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2 Labs Agree to Pay $39.8 Million in Fraud Case


Two of the nation's largest clinical laboratories, including a unit of Tarzana-based Unilab Corp., have agreed to pay the federal government $39.8 million to settle charges that the labs filed thousands of false Medicare claims for unnecessary blood tests, the Justice Department announced Monday.

The settlement, under which the Unilab unit will pay $4.8 million, is the latest development in the federal government's heightened crackdown against health care fraud. Several firms--including Unilab, Southern California's largest medical testing firm--announced last month that they might receive subpoenas as part of a federal probe of Medicare fraud.

The settlement resolves a whistle-blower lawsuit originally filed under seal in Los Angeles federal court 2 1/2 years ago by a former employee of one of the two companies. Last December, it was disclosed that La Jolla-based National Health Laboratories, also a target of the suit, had agreed to pay the government $111.4 million to resolve allegations that it billed Medicare and Medicaid for unnecessary tests, including one that measures HDL, a form of cholesterol.

At that time, the government did not divulge that fraud suits were still pending against Tarzana-based Metwest, a subsidiary of Unilab, and Metpath of Teterboro, N.J., a unit of Corning Inc., the two companies that settled Monday.

Attempts to reach attorneys for the companies for comment were unsuccessful.

The suit was filed by C. Jack Dowden, a former sales manager for Metwest. Dowden, while competing for accounts against National Health Labs and Metpath, discovered that both labs were including an HDL test in their basic blood chemistry screening exam but were billing Medicare separately for it without telling doctors, according to the case filed by Hall & Phillips, a West Los Angeles law firm.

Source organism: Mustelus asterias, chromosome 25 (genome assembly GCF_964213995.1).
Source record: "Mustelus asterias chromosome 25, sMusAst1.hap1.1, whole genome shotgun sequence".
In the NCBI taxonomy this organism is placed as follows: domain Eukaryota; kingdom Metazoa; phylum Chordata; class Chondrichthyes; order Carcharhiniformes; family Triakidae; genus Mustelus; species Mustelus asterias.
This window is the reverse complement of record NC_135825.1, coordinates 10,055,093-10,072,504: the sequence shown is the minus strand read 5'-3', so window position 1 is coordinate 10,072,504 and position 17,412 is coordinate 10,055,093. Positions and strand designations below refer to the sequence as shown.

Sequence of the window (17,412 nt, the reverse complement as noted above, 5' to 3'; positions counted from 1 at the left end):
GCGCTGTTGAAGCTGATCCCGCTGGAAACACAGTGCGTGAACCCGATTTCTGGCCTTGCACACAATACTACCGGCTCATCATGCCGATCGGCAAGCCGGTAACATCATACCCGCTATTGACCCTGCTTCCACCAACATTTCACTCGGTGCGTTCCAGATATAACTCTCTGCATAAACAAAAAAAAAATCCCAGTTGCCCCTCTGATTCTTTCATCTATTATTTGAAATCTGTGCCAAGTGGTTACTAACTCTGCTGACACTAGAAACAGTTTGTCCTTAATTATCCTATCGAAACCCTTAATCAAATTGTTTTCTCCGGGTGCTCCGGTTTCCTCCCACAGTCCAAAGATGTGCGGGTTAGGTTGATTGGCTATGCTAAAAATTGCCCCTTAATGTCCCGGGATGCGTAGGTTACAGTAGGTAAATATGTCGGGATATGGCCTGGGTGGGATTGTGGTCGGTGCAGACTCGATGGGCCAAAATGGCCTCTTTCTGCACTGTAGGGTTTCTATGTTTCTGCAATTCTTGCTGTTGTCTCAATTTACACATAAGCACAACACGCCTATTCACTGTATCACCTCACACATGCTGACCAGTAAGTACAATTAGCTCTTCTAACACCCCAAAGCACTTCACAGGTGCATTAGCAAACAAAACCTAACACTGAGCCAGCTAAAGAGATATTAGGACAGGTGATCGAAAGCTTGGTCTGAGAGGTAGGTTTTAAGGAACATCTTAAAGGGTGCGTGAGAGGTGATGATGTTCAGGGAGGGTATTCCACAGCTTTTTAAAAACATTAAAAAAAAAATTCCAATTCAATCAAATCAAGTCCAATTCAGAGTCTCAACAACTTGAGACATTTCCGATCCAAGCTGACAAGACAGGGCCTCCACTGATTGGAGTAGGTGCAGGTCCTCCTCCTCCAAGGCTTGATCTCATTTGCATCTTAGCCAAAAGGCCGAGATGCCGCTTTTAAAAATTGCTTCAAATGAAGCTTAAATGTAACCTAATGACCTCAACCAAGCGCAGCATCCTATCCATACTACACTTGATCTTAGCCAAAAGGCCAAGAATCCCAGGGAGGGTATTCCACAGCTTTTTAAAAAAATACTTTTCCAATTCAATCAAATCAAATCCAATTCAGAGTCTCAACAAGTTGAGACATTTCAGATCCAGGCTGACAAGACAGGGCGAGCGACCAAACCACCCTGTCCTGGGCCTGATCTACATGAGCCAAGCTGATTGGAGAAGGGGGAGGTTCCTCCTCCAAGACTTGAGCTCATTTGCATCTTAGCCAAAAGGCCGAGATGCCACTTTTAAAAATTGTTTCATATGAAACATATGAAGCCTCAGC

When Metpath acquired parts of the Metwest system in early 1990, Dowden became concerned that his lab would soon be forced into fraudulent conduct as well, said Mary Louise Cohen, one of his attorneys.

"In an attempt to prevent his employer from forcing him to engage in fraudulent marketing practices, Dowden contacted criminal investigators with the U.S. Department of Health and Human Services and told them that National Health Laboratories was charging the U.S. for thousands of unnecessary tests daily, at a cost of millions of dollars," she said.

Shortly thereafter, Metwest added the HDL test to its basic blood chemistry panel of tests, without a corresponding price increase for most doctors. However, Medicare paid about $12 more for the added test. Additionally, the company's new order forms, like those of the other firms, made it difficult for doctors to order only the basic blood series, known as a SMAC, or serialized multichannel automated chemistry.

Soon, the number of HDL tests ordered by doctors for Medicare patients served by Metwest's Tarzana facility skyrocketed. In the past, doctors ordered them only 8% of the time a SMAC was ordered; that figure rose to 89%.

Dowden resigned and filed suit under the Federal False Claims Act, which permits a private party to act on behalf of the government. Under terms of the settlement, Dowden will receive 15% of the total $150 million recovered from the three companies--about $21 million.

"The successful resolution of this case shows once again that the False Claims Act is a powerful weapon in the war against health care fraud," said John R. Phillips, Dowden's co-counsel.

Assistant Atty. Gen. Frank W. Hunger, who heads the Justice Departments's civil division, said the case is part of "the government's continuing effort to investigate and vigorously prosecute independent blood laboratories and other health care providers that abuse or defraud the federal health care system."

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